Hello to a handful of new EiM subscribers from across the pond on the back of this kind tweet - do drop me an email to say hi. Thanks also to two folks who helped celebrate 50 editions of EiM by buying me a virtual ko-fi — you know who you are.
Today’s newsletter is a world tour of content moderation news that starts in Europe, goes via China and ends in the US and Brazil. As ever, I hope it’s both useful and enjoyable (or at least one of the two).
Thanks for reading — BW
PS If you’re in Dublin next Wednesday, go and listen to Chris Gray, the lead plaintiff in the case against Facebook and contractor CPL Resources.
🇪🇺 A tale of two regulatory processes
Two weeks, two notable announcements about online harm regulation. One you will likely know about but one you may not. Both are at very different stages but together, they give us an indication of where we're heading when it comes to policing harmful content.
First, the one that may have gone under the radar. The Council of Europe unveiled its new Expert Committee on Freedom of Expression and Digital Technologies, a group of 13 people from 7 countries that have been tasked with creating a draft recommendation on the impacts of digital technologies on freedom of expression. Over the next two years, the nattily named MSI-DIG committee will also put together a guidance note on content moderation practices for the Council’s 47 member states. Even if you think the Council of Europe doesn’t have the heft that it used to, this feels like a positive step.
Then, there’s the announcement you might have heard about. This week, the UK government released the initial consultation response to its April 2019 Online Harms White Paper, which had sought to introduce a new duty of care for companies towards their users and appoint a regular to oversee complaints and fines.
I won’t go into the reaction here but the overall feeling seems to be: there’s a lot of work to do. (Tech UK’s response is worth reading as are Heather Burns and Will Perrin’s Twitter threads). The final paper will be published in the Spring.
What can we glean when we put the two side-by-side? One thing for sure: that regulation will be about ‘legal and procedural frameworks’ (taken from the MIS-DIG terms of reference) and 'systems, procedures, technologies and investment’ (Online Harms wording). It won't be about removing individual pieces of content.
That might seem obvious to many but the Online Harms white paper was a ‘bit of a jumble’ and suggested that the regulator would adjudicate on individual matters or notice and redress. That would have been disastrous.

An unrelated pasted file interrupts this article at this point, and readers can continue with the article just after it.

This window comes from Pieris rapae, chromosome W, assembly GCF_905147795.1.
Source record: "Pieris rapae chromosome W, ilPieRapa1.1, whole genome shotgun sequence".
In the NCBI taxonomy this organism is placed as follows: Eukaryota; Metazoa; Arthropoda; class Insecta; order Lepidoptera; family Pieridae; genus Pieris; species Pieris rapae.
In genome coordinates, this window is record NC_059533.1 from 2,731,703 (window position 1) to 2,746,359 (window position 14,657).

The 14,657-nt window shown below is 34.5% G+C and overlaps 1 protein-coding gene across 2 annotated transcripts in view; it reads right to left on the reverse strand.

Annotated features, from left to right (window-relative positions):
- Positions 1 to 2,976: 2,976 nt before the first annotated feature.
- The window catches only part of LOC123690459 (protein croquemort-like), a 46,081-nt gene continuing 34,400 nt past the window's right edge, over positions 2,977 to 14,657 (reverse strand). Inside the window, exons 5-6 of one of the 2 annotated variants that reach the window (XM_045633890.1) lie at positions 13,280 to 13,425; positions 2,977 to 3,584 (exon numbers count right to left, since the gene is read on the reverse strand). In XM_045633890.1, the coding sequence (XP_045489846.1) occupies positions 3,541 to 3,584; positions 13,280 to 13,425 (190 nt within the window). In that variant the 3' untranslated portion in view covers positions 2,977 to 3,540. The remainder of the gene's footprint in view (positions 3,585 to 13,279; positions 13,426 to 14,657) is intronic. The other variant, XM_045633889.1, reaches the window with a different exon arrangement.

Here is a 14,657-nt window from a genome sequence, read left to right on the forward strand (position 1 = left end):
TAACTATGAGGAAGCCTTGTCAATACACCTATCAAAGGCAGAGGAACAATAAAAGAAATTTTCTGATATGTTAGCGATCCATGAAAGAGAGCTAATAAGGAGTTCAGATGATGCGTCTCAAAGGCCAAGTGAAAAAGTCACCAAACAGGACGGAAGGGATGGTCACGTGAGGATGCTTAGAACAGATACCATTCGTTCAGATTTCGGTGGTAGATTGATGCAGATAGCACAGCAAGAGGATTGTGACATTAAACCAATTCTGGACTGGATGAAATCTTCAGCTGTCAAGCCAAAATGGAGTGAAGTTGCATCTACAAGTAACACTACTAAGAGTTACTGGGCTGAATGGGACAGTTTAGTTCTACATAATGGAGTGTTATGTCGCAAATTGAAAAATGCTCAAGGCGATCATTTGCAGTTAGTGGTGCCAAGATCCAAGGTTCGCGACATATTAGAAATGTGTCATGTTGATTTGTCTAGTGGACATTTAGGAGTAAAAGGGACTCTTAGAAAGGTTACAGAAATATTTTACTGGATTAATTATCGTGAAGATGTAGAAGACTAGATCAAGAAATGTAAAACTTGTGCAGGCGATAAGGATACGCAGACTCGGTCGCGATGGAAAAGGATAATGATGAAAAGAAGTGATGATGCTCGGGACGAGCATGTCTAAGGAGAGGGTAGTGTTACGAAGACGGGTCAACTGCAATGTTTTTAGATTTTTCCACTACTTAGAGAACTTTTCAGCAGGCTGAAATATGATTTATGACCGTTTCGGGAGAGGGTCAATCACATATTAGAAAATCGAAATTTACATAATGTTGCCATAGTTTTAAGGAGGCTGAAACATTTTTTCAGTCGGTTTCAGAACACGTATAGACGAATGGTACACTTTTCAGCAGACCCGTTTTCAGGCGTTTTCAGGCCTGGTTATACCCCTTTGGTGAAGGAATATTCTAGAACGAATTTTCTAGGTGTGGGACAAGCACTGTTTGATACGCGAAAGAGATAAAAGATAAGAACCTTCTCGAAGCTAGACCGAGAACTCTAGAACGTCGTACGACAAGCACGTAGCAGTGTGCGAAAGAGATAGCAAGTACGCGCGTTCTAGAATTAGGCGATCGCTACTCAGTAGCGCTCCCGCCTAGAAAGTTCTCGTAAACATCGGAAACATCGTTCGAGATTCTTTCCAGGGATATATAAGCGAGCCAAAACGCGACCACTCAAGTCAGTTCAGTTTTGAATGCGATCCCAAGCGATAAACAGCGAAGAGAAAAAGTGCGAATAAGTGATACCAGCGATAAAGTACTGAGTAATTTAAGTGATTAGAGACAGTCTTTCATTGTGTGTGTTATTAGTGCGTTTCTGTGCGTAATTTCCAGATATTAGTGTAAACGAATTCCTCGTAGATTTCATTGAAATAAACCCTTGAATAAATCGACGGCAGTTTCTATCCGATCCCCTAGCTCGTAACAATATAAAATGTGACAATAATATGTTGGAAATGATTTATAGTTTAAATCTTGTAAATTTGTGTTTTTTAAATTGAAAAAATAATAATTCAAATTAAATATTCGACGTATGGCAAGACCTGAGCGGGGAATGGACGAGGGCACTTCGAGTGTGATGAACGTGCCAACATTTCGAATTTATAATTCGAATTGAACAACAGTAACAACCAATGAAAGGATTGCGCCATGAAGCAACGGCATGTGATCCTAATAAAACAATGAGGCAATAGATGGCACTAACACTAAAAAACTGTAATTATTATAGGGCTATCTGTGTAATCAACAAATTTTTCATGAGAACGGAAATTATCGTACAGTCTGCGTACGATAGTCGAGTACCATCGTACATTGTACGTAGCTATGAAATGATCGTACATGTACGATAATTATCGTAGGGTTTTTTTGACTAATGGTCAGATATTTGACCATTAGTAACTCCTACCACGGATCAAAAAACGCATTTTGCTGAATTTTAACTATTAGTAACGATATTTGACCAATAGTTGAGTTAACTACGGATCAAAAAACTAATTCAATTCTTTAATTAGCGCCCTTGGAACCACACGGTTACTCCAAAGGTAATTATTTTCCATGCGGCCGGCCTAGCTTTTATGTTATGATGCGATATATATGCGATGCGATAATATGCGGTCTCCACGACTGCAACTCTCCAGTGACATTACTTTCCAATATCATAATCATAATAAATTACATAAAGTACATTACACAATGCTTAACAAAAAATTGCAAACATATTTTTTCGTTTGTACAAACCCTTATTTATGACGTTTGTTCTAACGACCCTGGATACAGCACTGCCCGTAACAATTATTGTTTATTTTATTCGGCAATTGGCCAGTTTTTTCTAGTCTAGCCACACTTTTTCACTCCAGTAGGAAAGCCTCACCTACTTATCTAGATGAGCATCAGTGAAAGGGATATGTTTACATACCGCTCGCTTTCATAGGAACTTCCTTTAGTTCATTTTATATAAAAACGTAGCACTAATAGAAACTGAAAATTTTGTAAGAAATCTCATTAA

As it is, these two processes have come from different starting places to rest in a similar spot. It’s not much when there's still a great deal to thrash out (and go wrong) in both cases but it’s a start.
🇨🇳 How Reddit is dealing with coronavirus
I don’t often have reason to read The Hill, the new site covering US politics, but there was some interesting detail in this piece about how Reddit is working with its users to combat misinformation on two of its subreddits, r/china_flu and r/coronavirus:
Between them, there was:
- 30 moderators dealing with 1.2m visits
- Strict rules against sensationalised news content
- A focus on authoritative info eg World Health Organisation
- ‘Rumors’ and ‘grain of salt’ tags to flag unsubstantiated info
- A mod who said "I view this as some sort of extension of my day job, even though I’m not getting paid for it” ❤
Another subreddit — r/wuhan_flu — was quarantined for misinformation/hoax content and was replaced with a banner directing people to Center for Disease Control.
Not perfect then but more content moderation kudos to Reddit.
The State of it
An interesting thread from a Harvard Law professor about Trump’s retweet of (another) Nancy Pelosi video and why it should stay up in spite of calls to remove it.
More people behind the class action lawsuit against Cognizant and Facebook are coming forward to tell their stories publicly. Clifford Jeudy was a Florida-based moderator until PTSD made him leave his job in July 2019.
One of those stories (or at least a headline, I haven’t got a BI Prime account) that tells you something most knew five years ago: Facebook comments are awful
Facebook's comments tool promised to make 'higher quality discussions' on the internet. It's riddled with spam instead.
Facebook's spam-detection systems are failing to notice blatant spam and scams, leaving popular websites covered in malicious comments.
Good reporting from The Intercept about TikTok’s latest questionable policy (and management) decision in Brazil.
Internal documents show that, after a livestreamed suicide, TikTok’s Brazil office planned its crisis management before calling the police.
Ever wondered how Quora moderated its users? There’s a (very well-mannered) thread for that.
Moderation has a pretty heavy role in ensuring that the right content gets to the right users.
Everything in Moderation is a weekly newsletter about content moderation and the policies, products, platforms and people shaping its future.